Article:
Commonwealth Journal

News Live

June 11, 2013

City, county come to terms on EMS pact

(Continued)

Somerset —

If the new structure stands, 15 percent of the occupational tax revenue will go to the county’s general fund that is specifically earmarked for EMS — amounting to $1.4 million. That’s up from 13 percent, which had amounted to roughly $1.2 million for EMS, although that number changed depending on how much tax revenue had been collected. 
Pulaski County Treasurer Joan Isaacs explained during the fiscal court meeting that should the $1.4 million threshold not be met, it will be made up through the county’s general fund. She added that anything over the $1.4 will go into the county’s general fund. Those amounts will be at the mercy of yearly occupational tax collections. 
Somerset Mayor Eddie Girdler on Monday stated that, as per the agreement, the county’s contribution to the EMS fund will be capped at $1.4 million. 
 “It’s going to be up to the city, unfortunately, to come up with all the cost cutting,” Girdler said.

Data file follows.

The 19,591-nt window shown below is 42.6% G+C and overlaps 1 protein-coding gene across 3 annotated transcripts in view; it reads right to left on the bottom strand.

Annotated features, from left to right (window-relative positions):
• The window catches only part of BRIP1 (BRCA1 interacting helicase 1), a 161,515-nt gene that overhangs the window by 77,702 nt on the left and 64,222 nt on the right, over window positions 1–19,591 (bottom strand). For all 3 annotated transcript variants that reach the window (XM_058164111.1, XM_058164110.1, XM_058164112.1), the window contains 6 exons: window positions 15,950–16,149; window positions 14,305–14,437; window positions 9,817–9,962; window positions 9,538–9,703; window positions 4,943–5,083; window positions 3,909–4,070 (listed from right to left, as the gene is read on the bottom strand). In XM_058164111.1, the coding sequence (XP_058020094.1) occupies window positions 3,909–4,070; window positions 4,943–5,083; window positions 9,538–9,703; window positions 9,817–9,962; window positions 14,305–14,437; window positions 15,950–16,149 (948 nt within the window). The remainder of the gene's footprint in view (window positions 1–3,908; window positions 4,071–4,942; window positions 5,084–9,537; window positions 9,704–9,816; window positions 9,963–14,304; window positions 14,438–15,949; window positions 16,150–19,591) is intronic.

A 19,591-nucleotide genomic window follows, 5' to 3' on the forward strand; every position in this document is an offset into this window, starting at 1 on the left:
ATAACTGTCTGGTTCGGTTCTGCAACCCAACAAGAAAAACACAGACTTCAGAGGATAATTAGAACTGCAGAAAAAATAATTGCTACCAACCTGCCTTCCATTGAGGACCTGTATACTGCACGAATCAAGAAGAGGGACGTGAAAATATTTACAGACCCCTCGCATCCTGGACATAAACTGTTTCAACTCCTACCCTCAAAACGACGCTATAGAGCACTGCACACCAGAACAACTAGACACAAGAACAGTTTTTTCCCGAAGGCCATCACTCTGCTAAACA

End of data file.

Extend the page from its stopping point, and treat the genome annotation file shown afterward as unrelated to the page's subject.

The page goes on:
The agreement includes a lump-sum payment from the county for $550,000 — a little over half of the $982,907 the city had initially asked for. That lump sum will help cover the shortfall for both the 20120 and 2013 fiscal years. 
  “There’s never been an issue about providing service ... the issue was how much the county was willing to put into EMS,” Girdler stated on Monday. “At first they said they weren’t going to put anything in. We do appreciate them changing their minds and giving us the $550,000.”
“The city council feels that ... if that’s all the county can come up with, we don’t have any choice than to accept it,” said Girdler. 
Also included in the new agreement is the creation of an advisory board made up of appointees from each entity. The board would legally have no authority and only serve to provide oversight in cost-cutting measures.

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